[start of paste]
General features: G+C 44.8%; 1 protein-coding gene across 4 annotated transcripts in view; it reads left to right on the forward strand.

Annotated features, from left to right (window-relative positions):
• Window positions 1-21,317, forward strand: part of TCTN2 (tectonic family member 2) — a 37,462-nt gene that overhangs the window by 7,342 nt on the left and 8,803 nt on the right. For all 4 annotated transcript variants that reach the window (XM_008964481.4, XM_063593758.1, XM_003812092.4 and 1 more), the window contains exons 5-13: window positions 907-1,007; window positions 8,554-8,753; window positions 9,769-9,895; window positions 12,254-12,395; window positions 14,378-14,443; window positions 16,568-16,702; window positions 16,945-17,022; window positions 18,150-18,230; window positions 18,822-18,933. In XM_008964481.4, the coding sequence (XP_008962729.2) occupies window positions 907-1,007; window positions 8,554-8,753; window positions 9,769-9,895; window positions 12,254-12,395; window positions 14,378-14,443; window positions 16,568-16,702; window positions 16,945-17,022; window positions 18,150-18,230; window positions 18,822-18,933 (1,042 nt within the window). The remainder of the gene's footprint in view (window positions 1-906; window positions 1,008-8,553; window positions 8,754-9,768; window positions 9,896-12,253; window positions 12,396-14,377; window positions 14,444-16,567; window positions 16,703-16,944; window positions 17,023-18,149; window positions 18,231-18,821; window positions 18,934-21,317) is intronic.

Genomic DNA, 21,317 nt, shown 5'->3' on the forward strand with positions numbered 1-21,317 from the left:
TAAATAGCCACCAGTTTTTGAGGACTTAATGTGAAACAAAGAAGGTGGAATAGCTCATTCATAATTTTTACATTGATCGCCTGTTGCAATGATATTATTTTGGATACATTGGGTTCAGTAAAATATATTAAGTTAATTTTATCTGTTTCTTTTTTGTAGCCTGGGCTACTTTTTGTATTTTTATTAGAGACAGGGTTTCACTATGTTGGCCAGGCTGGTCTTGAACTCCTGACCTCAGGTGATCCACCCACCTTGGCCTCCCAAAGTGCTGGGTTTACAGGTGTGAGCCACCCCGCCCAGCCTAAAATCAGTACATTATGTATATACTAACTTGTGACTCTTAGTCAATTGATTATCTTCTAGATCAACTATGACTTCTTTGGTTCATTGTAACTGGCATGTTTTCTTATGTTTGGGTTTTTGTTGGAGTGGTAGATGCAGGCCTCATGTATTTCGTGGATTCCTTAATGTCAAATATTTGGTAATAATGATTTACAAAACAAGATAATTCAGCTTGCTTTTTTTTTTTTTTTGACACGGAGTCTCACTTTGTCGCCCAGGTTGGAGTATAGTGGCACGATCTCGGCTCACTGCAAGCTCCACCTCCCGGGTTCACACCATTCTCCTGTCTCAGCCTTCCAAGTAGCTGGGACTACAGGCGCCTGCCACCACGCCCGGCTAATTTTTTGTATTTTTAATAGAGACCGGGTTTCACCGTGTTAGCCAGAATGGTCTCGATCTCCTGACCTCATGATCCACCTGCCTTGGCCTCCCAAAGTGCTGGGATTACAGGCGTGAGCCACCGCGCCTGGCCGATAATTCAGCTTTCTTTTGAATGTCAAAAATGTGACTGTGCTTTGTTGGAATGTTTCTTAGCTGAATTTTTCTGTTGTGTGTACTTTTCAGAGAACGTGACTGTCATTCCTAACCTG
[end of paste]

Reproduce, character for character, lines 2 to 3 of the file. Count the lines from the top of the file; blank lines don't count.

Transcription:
Annotated features, from left to right (window-relative positions):
• Window positions 1-21,317, forward strand: part of TCTN2 (tectonic family member 2) — a 37,462-nt gene that overhangs the window by 7,342 nt on the left and 8,803 nt on the right. For all 4 annotated transcript variants that reach the window (XM_008964481.4, XM_063593758.1, XM_003812092.4 and 1 more), the window contains exons 5-13: window positions 907-1,007; window positions 8,554-8,753; window positions 9,769-9,895; window positions 12,254-12,395; window positions 14,378-14,443; window positions 16,568-16,702; window positions 16,945-17,022; window positions 18,150-18,230; window positions 18,822-18,933. In XM_008964481.4, the coding sequence (XP_008962729.2) occupies window positions 907-1,007; window positions 8,554-8,753; window positions 9,769-9,895; window positions 12,254-12,395; window positions 14,378-14,443; window positions 16,568-16,702; window positions 16,945-17,022; window positions 18,150-18,230; window positions 18,822-18,933 (1,042 nt within the window). The remainder of the gene's footprint in view (window positions 1-906; window positions 1,008-8,553; window positions 8,754-9,768; window positions 9,896-12,253; window positions 12,396-14,377; window positions 14,444-16,567; window positions 16,703-16,944; window positions 17,023-18,149; window positions 18,231-18,821; window positions 18,934-21,317) is intronic.